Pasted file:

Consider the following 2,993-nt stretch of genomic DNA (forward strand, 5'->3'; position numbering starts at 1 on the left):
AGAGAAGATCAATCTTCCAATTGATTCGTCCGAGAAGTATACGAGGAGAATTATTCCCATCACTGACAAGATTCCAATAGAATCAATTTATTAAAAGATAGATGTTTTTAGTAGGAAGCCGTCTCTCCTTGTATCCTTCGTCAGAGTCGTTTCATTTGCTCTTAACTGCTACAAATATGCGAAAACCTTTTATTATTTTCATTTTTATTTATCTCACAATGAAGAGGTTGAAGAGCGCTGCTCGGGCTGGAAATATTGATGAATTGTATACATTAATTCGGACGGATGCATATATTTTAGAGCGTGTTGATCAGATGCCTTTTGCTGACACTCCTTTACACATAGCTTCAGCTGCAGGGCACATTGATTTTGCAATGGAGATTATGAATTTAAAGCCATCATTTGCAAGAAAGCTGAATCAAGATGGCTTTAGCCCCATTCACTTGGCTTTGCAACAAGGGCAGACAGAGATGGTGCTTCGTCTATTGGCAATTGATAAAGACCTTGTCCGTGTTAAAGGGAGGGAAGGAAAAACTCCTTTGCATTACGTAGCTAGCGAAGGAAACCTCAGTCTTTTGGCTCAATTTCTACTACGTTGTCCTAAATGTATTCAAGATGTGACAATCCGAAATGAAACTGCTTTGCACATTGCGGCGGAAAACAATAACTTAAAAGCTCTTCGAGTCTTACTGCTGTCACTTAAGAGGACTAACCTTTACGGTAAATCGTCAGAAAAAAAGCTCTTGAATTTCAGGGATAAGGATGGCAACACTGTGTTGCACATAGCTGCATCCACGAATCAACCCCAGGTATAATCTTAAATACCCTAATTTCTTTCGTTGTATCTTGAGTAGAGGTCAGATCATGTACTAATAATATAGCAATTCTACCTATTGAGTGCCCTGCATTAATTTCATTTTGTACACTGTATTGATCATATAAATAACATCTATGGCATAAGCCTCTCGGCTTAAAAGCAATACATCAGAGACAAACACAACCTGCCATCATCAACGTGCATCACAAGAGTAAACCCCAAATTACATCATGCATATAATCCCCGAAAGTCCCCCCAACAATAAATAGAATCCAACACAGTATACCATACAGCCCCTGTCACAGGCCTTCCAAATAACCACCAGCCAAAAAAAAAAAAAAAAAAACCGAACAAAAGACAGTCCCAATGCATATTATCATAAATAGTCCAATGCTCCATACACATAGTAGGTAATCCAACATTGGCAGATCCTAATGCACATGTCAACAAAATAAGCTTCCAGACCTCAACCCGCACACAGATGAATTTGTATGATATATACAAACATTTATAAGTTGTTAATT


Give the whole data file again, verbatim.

Consider the following 2,993-nt stretch of genomic DNA (forward strand, 5'->3'; position numbering starts at 1 on the left):
AGAGAAGATCAATCTTCCAATTGATTCGTCCGAGAAGTATACGAGGAGAATTATTCCCATCACTGACAAGATTCCAATAGAATCAATTTATTAAAAGATAGATGTTTTTAGTAGGAAGCCGTCTCTCCTTGTATCCTTCGTCAGAGTCGTTTCATTTGCTCTTAACTGCTACAAATATGCGAAAACCTTTTATTATTTTCATTTTTATTTATCTCACAATGAAGAGGTTGAAGAGCGCTGCTCGGGCTGGAAATATTGATGAATTGTATACATTAATTCGGACGGATGCATATATTTTAGAGCGTGTTGATCAGATGCCTTTTGCTGACACTCCTTTACACATAGCTTCAGCTGCAGGGCACATTGATTTTGCAATGGAGATTATGAATTTAAAGCCATCATTTGCAAGAAAGCTGAATCAAGATGGCTTTAGCCCCATTCACTTGGCTTTGCAACAAGGGCAGACAGAGATGGTGCTTCGTCTATTGGCAATTGATAAAGACCTTGTCCGTGTTAAAGGGAGGGAAGGAAAAACTCCTTTGCATTACGTAGCTAGCGAAGGAAACCTCAGTCTTTTGGCTCAATTTCTACTACGTTGTCCTAAATGTATTCAAGATGTGACAATCCGAAATGAAACTGCTTTGCACATTGCGGCGGAAAACAATAACTTAAAAGCTCTTCGAGTCTTACTGCTGTCACTTAAGAGGACTAACCTTTACGGTAAATCGTCAGAAAAAAAGCTCTTGAATTTCAGGGATAAGGATGGCAACACTGTGTTGCACATAGCTGCATCCACGAATCAACCCCAGGTATAATCTTAAATACCCTAATTTCTTTCGTTGTATCTTGAGTAGAGGTCAGATCATGTACTAATAATATAGCAATTCTACCTATTGAGTGCCCTGCATTAATTTCATTTTGTACACTGTATTGATCATATAAATAACATCTATGGCATAAGCCTCTCGGCTTAAAAGCAATACATCAGAGACAAACACAACCTGCCATCATCAACGTGCATCACAAGAGTAAACCCCAAATTACATCATGCATATAATCCCCGAAAGTCCCCCCAACAATAAATAGAATCCAACACAGTATACCATACAGCCCCTGTCACAGGCCTTCCAAATAACCACCAGCCAAAAAAAAAAAAAAAAAAACCGAACAAAAGACAGTCCCAATGCATATTATCATAAATAGTCCAATGCTCCATACACATAGTAGGTAATCCAACATTGGCAGATCCTAATGCACATGTCAACAAAATAAGCTTCCAGACCTCAACCCGCACACAGATGAATTTGTATGATATATACAAACATTTATAAGTTGTTAATT